Airport emergency exercise

Ambulances, blue lights, and fire fighters on the runway at the Gulfport-Biloxi International Airport today, a scary sight, but there was no need for alarm. It was only a test.

News 25’s Toni Miles shows us how airport workers and first responders prepare for the worst in a training exercise geared toward public safety at the airport in Gulfport today with Keesler Air Force Base students playing the role of injured and dead passengers.

Director of Operations and Maintenance at the Gulfport-Biloxi International Airport Casey Lyons said, “We had a simulated, make believe airline. We had a regional jet, which is typical of Gulfport, flying in, and the aircraft was taking off. There was some confusion on which runway they were supposed to take off on. They took off on the wrong runway, went through a fence and crashed on airport property.”

“It’s a good way to coordinate the type of injuries the person is simulating. The tag might say that the person has a broken leg or that they can’t speak. Each one is different, and it gives a wide array of injuries for the first responders to react to,” said Lyons.

“The flags delegate where the fire dept. and AMR bring the simulated victims of the emergency, they are triage flags. Depending on the severity of the simulated injuries dictates where the passengers and the patients go,” said Lyons.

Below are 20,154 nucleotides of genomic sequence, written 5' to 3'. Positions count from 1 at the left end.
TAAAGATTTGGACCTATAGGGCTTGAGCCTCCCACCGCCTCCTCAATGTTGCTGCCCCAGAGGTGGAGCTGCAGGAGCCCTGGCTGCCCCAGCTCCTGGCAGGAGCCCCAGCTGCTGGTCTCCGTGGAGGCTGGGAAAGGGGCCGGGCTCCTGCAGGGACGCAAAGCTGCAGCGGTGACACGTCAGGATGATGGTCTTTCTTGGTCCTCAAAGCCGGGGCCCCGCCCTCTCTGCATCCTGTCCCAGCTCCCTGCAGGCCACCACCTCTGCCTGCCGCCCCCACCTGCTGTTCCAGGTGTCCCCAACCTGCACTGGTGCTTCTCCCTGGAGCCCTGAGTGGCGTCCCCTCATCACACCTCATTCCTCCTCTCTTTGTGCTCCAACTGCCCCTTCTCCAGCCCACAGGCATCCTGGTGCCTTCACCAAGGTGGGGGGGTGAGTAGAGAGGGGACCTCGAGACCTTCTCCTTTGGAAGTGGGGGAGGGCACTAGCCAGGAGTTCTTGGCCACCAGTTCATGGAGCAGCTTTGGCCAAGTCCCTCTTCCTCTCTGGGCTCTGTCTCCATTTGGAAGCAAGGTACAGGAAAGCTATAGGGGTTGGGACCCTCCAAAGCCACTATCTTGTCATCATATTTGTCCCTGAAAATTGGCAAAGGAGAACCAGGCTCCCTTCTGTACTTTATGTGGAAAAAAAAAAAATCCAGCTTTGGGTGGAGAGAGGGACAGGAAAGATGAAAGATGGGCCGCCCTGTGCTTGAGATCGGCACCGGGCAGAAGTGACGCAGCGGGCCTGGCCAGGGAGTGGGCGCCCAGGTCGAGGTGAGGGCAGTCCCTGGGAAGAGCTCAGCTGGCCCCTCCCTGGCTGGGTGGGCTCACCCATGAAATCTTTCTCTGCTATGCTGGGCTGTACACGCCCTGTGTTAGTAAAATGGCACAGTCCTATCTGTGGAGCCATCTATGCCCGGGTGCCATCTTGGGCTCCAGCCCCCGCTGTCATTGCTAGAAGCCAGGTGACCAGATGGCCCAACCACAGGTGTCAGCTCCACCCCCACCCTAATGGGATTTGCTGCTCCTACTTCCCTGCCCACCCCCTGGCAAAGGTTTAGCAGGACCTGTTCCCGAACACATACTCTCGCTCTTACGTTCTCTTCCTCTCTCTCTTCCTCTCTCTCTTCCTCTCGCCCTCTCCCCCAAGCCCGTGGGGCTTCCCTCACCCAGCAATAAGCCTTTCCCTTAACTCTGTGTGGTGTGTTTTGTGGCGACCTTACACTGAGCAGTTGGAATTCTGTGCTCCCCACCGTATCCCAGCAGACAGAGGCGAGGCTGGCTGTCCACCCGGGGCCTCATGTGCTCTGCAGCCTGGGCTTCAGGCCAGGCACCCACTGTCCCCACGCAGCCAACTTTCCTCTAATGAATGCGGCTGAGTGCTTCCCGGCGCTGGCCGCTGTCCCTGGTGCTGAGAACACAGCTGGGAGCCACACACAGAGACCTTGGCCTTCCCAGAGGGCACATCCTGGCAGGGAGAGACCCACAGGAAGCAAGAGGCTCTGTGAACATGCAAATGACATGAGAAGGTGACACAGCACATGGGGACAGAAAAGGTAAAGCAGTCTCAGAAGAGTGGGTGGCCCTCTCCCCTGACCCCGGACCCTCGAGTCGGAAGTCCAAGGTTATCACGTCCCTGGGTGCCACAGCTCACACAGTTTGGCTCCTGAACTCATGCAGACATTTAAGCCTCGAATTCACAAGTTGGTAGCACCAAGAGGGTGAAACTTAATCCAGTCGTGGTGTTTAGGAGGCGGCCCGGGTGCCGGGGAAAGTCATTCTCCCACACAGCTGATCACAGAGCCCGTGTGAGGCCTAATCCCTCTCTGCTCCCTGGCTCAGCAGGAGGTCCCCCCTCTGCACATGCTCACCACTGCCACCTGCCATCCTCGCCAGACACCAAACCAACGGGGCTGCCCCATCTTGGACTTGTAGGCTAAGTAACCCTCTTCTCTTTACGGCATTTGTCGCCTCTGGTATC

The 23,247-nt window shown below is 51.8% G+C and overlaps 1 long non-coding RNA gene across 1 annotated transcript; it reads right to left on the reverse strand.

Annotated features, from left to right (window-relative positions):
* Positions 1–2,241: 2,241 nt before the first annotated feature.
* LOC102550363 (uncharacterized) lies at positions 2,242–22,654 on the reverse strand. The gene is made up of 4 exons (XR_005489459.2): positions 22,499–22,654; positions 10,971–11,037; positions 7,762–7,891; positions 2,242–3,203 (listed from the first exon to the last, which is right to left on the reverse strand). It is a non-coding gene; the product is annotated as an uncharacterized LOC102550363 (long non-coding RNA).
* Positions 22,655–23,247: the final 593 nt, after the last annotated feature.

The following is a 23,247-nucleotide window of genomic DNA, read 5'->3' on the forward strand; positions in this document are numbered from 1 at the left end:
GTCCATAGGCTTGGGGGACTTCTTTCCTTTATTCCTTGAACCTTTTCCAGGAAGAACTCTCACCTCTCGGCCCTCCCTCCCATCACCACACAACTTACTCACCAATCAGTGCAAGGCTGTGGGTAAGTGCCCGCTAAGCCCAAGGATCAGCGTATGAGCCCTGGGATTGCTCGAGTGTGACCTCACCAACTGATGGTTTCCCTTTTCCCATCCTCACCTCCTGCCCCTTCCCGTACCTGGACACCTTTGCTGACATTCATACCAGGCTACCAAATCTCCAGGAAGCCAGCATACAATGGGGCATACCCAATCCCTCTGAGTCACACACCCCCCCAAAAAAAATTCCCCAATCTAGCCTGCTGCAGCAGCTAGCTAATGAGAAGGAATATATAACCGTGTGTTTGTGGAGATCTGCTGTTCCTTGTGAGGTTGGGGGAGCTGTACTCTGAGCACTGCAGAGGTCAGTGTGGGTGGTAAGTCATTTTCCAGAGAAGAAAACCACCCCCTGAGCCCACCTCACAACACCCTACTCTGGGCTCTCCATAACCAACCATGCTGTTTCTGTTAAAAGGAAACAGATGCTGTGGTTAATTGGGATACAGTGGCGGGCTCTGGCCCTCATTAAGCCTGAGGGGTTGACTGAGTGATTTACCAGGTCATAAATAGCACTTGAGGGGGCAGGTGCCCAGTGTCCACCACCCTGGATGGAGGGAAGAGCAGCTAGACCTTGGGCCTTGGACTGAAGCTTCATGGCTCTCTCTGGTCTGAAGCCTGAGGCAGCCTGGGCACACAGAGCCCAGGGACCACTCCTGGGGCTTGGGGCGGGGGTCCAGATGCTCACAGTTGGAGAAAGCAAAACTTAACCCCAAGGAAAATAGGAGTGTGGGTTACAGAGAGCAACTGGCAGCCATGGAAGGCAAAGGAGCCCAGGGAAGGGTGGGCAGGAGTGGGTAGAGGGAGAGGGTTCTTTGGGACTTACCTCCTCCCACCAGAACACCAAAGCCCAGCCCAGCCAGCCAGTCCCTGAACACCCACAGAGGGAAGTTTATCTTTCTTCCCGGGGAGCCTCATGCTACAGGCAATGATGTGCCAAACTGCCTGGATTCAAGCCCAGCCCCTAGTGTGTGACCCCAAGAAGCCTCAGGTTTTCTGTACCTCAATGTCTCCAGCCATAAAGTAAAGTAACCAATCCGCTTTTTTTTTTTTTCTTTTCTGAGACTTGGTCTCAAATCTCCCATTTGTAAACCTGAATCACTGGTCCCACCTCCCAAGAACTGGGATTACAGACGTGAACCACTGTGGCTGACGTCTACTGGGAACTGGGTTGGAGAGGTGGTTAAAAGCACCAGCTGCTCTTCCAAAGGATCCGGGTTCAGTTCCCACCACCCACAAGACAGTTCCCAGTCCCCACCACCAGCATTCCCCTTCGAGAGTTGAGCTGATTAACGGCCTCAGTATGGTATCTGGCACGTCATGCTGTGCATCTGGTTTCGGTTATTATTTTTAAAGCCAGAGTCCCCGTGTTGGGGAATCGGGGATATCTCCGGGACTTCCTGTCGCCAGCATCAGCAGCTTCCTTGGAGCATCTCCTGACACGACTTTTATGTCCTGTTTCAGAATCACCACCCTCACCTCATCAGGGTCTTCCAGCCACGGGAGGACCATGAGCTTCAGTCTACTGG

The  training exercise is required periodically by the FAA. It’s designed to improve communications and response to any disasters.  “These drills and simulated disasters help prepare us for a real world type incident. It’s an opportunity to come in and exercise our plans, work out all the bugs, make sure everybody can get a hold of the person next to them that is responding to the agency. The fire department has to be able to talk to the police department and so on. It’s critical that everyone provides a unified response.”

“Each agency delegates an evaluator to kind of evaluate their response of each individual agency’s folks coming out here to the airport. There’s a check list to make sure their requirements and airport emergency plan are followed, and whatever company requirements they may have. We’ll have a debrief following this drill, kind of talk about takeaways,  where we did well, where we didn’t do so well, and then go home, take some  more notes, then follow up in a debrief in about a week or ten days.”

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